I had already lived on our planet for 34 years and four months when I first laid eyes on Grinnell Glacier. Tucked into high cliffs beneath the Continental Divide, ribbons of ice and snow hugged the emerald lake, even though I wore shorts and sweat clung to my back after a series of steep switchbacks near the end of our six-mile journey from the trailhead.
We’d just completed the front half of one of Glacier National Park’s most famous hikes. Still, we found ourselves completely alone that July day, without even a bighorn sheep or grizzly bear to keep us company. There, as we rested at the edge of the lake, the loaded day pack on my shoulders felt featherweight. I imagined we’d discovered some secret world, hidden from or even invisible to all other humans.
For what might have been hours or minutes, I listened to the waterfall tumbling down the far wall and the high mountain wind rustling the paper wrappers of the sandwiches we’d carried up the trail. I wondered how I could ever stand, turn my back on that sight and climb down the mountain, back into the real world where tourists wielded selfie sticks at Many Glacier Lake and coaxed rented Hyundais up Going-to-the-Sun Road.
Of course we couldn’t stay forever, chased out by rolls of thunder at our backs and the next day’s checkout time and our expensive plane tickets home and the full-time jobs that bought those tickets. Five months later, I was pregnant. Nine months after that, I was a mom. And 2.5 years later, I haven’t gone back to Grinnell Glacier.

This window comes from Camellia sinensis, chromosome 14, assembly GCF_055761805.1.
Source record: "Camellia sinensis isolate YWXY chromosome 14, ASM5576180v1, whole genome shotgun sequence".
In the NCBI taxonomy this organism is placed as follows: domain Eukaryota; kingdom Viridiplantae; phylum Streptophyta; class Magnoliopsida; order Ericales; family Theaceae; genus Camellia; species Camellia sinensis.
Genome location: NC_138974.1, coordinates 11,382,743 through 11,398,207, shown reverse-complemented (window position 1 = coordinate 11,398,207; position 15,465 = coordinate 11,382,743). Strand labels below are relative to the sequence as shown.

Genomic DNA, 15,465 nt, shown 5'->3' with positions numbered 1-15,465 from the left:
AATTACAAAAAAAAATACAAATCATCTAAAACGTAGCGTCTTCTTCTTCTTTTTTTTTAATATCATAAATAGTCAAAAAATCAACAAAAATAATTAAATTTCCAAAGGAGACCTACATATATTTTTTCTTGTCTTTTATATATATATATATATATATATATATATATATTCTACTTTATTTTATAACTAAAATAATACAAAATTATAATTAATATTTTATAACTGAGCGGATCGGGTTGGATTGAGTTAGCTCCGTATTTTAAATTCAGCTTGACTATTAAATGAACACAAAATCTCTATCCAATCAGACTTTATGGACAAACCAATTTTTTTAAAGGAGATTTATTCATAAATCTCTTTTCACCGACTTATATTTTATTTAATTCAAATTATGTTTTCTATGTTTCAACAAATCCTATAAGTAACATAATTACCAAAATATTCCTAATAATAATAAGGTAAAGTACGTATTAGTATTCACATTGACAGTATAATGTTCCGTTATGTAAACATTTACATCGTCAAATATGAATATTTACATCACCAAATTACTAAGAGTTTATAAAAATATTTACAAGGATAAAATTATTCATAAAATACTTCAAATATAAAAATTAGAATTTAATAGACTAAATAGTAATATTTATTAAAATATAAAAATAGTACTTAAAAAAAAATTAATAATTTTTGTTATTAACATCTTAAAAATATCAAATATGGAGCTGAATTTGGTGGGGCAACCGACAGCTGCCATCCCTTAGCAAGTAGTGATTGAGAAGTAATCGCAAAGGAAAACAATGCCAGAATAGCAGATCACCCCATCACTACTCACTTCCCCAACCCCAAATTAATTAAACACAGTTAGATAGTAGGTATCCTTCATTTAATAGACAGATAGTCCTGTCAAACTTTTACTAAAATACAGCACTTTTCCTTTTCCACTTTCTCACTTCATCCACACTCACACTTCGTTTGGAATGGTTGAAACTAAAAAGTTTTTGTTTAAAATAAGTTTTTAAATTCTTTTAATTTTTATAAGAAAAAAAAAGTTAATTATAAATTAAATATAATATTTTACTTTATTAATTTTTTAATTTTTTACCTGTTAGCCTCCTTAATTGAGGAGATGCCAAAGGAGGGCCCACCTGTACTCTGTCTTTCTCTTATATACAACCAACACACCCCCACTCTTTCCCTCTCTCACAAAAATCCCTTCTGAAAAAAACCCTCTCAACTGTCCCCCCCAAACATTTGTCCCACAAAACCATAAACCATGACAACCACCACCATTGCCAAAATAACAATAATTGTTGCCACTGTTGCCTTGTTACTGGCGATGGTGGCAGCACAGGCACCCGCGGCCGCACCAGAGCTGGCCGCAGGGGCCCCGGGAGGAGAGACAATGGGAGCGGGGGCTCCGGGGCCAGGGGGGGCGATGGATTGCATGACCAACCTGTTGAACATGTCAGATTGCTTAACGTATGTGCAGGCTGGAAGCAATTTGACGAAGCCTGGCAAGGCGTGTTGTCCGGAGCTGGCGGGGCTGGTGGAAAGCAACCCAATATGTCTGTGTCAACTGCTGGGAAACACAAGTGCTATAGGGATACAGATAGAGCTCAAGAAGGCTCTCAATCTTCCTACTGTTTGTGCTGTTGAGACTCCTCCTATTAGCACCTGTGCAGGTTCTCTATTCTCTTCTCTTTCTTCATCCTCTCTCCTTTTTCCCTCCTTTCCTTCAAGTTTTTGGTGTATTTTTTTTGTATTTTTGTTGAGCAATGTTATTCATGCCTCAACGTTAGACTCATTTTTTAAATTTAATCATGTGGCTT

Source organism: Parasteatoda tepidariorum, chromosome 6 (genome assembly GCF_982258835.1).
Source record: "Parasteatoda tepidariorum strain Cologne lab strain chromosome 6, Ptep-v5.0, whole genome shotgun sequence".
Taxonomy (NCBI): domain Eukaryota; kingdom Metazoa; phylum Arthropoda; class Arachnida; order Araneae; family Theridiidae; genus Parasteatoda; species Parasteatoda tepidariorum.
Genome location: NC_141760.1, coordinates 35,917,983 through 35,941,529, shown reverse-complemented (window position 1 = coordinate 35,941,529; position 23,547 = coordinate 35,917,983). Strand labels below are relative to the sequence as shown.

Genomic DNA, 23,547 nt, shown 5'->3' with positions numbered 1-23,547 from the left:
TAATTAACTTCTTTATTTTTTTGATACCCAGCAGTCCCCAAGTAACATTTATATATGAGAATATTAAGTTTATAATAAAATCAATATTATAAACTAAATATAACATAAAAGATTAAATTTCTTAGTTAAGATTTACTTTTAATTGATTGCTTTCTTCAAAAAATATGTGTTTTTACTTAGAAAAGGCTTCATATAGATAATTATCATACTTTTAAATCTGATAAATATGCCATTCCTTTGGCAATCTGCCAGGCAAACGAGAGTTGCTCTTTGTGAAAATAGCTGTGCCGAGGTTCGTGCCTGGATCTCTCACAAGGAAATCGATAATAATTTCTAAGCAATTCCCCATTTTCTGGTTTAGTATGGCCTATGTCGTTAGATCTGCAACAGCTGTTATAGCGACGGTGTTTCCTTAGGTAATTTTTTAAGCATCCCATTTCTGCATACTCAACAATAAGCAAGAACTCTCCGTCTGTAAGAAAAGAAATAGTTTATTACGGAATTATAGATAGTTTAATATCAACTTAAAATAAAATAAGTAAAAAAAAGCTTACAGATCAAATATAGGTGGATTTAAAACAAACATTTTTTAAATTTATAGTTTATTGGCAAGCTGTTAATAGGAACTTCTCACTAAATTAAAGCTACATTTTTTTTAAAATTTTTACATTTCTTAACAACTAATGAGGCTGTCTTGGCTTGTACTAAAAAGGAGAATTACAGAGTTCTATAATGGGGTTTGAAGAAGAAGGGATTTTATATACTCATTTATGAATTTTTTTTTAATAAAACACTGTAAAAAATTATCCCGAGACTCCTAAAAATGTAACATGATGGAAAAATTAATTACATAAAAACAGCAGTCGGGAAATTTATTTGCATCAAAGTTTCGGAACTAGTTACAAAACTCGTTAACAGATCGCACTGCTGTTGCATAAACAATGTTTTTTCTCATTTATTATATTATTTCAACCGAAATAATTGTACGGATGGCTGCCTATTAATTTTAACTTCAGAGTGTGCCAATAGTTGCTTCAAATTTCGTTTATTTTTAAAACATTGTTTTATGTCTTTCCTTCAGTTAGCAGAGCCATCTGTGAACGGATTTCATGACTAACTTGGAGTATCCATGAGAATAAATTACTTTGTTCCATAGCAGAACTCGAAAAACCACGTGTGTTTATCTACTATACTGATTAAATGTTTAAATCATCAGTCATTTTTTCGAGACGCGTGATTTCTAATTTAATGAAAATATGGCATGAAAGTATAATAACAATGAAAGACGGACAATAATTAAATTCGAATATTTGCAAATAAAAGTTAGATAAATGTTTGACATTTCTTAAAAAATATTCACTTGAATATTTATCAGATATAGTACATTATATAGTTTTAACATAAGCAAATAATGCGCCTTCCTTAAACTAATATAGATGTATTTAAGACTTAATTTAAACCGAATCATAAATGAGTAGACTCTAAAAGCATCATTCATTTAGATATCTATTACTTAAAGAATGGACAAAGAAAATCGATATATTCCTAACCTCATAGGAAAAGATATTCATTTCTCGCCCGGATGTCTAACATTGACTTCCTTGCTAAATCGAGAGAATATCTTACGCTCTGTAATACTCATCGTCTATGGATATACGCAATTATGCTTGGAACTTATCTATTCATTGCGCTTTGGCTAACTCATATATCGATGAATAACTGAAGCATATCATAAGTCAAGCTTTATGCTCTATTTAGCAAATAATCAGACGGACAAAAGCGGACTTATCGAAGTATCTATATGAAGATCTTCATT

Now, I wonder what moved me to write this post, my first in months. Maybe the freak ankle injury on New Year’s Day, marking a fresh decade with X-rays and crutches. Maybe the toddler napping downstairs, artificial ocean waves filling his room 165 miles from the coast. Maybe the new novel that lives in my head but hasn’t found paper. Maybe the first book that buoyed me in the aftermath of my sister’s death yet can’t bring her back to me. Maybe the inevitable valley that found me these early, short winter days in life’s perpetual pattern of valleys and peaks.
Some people think all of Glacier National Park’s glaciers will be gone by 2030, an impossibly short 10 years from now. But whatever you believe about how the planet’s changing, our days and months and years spent here are far too short, human life unquestionably fleeting.
In quiet moments, though, I can still close my eyes and go back to that world. I can hear the waterfall and the wind on the lake. I can feel the smooth, cool rock and the sun on my face and the wind in my hair (longer that summer).
That’s when wonder finds me.